One year later: Louisiana seafood still in flux

Historically, certain seafood served in the US has come from Louisiana. But since the BP oil spill last year, the state's seafood output has plummeted.

Dave Martin / AP
In this Thursday, April 14, 2011 picture, Mayor Stan Wright stands atop a pile of oysters in Bayou La Batre, Ala. The small fishing town is struggling to survive following the Deepwater Horizon oil spill that occurred nearly a year ago.

By Brian A. Shactman,

If you go out to your local seafood restaurant, you might order oysters or shrimp, but the odds are it might not be from Louisiana.

One year after the tragic BP oil spill that killed 11 people and resulted in the worst offshore oil spill in American history, Louisiana's $2.4 billion seafood industry is a long way from returning to previous levels—both in supply and demand.

Take oysters for example. Historically, 20 percent of oysters in this country come from Louisiana. But with beds shut down most of last year, 2010 production was half that of the year before. This year could be worse, even if a majority of harvesting areas remain open.

Reasons for the supply collapse abound.

Various reports and studies say the state's decision to divert fresh water to certain areas to push back the oil resulted in dead oyster beds. Also, oysters businesses couldn't seed new beds.

Finally, several oystermen tell CNBC they think a lot of baby oysters have been killed by the oil, the chemical dispersant or the fresh water.

"We expect it could be way down," said John Tesvich, president of Ameripure Oysters, which is the sole provider to Darden Restaurants . "We really won't know for sure until later in the summer."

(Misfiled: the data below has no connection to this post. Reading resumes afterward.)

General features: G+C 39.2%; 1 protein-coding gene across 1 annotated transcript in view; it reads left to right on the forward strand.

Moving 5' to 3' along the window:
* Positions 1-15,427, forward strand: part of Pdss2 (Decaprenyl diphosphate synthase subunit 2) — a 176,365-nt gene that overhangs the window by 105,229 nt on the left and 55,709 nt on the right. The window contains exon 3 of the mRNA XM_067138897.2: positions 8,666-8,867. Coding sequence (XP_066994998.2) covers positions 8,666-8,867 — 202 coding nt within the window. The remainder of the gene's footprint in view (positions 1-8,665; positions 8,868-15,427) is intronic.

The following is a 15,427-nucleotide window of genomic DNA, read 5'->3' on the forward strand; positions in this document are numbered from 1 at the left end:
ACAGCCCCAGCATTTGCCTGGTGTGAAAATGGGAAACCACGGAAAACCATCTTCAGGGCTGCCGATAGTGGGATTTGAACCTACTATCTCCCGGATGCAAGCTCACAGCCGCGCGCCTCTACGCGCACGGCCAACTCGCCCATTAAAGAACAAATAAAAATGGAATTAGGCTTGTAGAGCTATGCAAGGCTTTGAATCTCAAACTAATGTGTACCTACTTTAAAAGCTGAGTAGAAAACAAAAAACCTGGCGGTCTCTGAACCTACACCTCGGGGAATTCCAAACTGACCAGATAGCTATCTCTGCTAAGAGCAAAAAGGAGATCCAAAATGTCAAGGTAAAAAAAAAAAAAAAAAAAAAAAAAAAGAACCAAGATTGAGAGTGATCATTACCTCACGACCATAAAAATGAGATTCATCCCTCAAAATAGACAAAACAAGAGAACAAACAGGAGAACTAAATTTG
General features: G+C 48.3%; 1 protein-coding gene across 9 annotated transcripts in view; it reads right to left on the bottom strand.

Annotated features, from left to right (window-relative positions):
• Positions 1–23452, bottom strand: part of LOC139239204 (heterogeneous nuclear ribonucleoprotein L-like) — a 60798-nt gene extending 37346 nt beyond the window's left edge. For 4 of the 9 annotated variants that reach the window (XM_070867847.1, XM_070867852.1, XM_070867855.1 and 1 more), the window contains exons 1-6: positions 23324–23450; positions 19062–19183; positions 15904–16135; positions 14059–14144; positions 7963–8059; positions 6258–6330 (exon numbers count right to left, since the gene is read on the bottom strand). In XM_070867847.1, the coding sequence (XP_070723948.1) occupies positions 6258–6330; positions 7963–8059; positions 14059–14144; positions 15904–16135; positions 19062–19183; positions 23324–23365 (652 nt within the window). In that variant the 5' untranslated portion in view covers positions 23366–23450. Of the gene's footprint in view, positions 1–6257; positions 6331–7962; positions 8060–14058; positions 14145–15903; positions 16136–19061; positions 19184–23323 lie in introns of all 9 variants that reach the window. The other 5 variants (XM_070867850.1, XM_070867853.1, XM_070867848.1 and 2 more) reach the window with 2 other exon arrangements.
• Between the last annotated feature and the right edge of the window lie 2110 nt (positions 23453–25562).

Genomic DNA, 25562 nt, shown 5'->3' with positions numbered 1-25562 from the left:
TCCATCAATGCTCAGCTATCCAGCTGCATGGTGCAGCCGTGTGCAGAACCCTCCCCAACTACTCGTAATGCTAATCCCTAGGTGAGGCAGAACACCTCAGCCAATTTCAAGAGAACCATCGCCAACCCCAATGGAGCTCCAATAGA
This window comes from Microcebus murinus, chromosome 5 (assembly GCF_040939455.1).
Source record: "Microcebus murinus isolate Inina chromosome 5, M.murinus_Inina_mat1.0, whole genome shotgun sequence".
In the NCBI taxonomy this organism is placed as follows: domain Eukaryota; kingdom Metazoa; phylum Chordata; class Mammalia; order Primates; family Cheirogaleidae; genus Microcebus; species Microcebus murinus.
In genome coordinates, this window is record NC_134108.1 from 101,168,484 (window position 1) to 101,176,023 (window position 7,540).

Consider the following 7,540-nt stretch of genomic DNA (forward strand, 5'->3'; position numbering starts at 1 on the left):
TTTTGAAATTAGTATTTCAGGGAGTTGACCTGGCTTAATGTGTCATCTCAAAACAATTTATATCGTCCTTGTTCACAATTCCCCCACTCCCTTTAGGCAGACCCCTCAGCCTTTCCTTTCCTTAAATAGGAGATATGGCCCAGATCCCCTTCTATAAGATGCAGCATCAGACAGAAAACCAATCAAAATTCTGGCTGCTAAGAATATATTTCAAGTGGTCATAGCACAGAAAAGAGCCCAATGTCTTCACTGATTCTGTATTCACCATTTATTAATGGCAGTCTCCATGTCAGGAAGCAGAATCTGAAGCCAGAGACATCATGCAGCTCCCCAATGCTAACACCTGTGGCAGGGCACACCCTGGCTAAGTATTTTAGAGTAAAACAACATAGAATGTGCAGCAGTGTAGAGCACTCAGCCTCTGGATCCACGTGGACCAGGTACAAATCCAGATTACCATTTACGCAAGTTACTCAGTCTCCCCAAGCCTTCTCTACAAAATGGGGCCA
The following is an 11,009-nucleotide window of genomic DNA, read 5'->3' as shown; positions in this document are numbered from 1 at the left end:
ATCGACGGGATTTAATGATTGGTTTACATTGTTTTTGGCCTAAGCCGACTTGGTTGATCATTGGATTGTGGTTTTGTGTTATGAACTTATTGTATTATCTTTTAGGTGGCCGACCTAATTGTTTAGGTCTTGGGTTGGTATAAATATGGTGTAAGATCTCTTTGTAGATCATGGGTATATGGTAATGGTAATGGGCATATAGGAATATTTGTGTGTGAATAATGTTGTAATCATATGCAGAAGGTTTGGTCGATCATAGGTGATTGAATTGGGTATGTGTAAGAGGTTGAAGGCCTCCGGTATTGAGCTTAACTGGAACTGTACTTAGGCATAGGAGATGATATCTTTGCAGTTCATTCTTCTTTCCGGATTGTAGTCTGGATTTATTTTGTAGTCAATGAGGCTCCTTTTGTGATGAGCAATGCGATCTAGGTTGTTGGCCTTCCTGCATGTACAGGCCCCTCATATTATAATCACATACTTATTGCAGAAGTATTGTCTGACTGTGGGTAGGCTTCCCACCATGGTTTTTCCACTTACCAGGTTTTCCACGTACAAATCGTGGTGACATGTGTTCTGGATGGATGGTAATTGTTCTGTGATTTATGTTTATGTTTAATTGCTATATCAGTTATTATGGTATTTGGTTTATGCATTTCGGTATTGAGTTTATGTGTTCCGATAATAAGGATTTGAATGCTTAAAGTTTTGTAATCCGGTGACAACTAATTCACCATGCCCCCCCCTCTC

Before the oil spill, Ameripure oysters were on the permanent menu at Darden's Red Lobster. Not anymore, and Tesvich does not know when that will change. For now, Ameripure is processing oysters mostly from Texas, with shipments from Louisiana starting to trickle in.

The shrimping season is just starting to open up, and no one seems to know what the supply will be like.

"We have never had stock issues in the Gulf of Mexico," said Clint Guidry, who is president of the Louisiana Shrimp Association. "I think it's going to take time to see what effects 200 million gallons of oil and two million gallons of dispersant had on that.

"That's something I can't predict. I'm just a fisherman. I can't tell you what's going to happen."

It's a different situation for charter-boat fisherman who take customers out to catch everything from red fish and speckled trout to tuna. Their supply is abundant and thus far found to be healthy. But there just aren't enough people out there who want to fish the Gulf right now.

"The perception of people from out of town is that they never saw a closure and all they saw was oil, oil, oil," said Brent Roy, who operates several charter boats and can earn from $600 to $1,500 per trip. "The general perception is that there's oil everywhere and that's not the case."

Perception is just as much a concern as supply in Louisiana, and both are mostly unknown one year after the tragic spill.

"From a production standpoint, we'll be down 50 percent or so this year," said Mike Voisin, who runs Motivatit, an oyster processing competitor to Ameripure. "Next year, we may be down 40 percent."

He says Motivatit could be at 100 percent capacity in four years...if demand returns. "It's only if the market accepts it."

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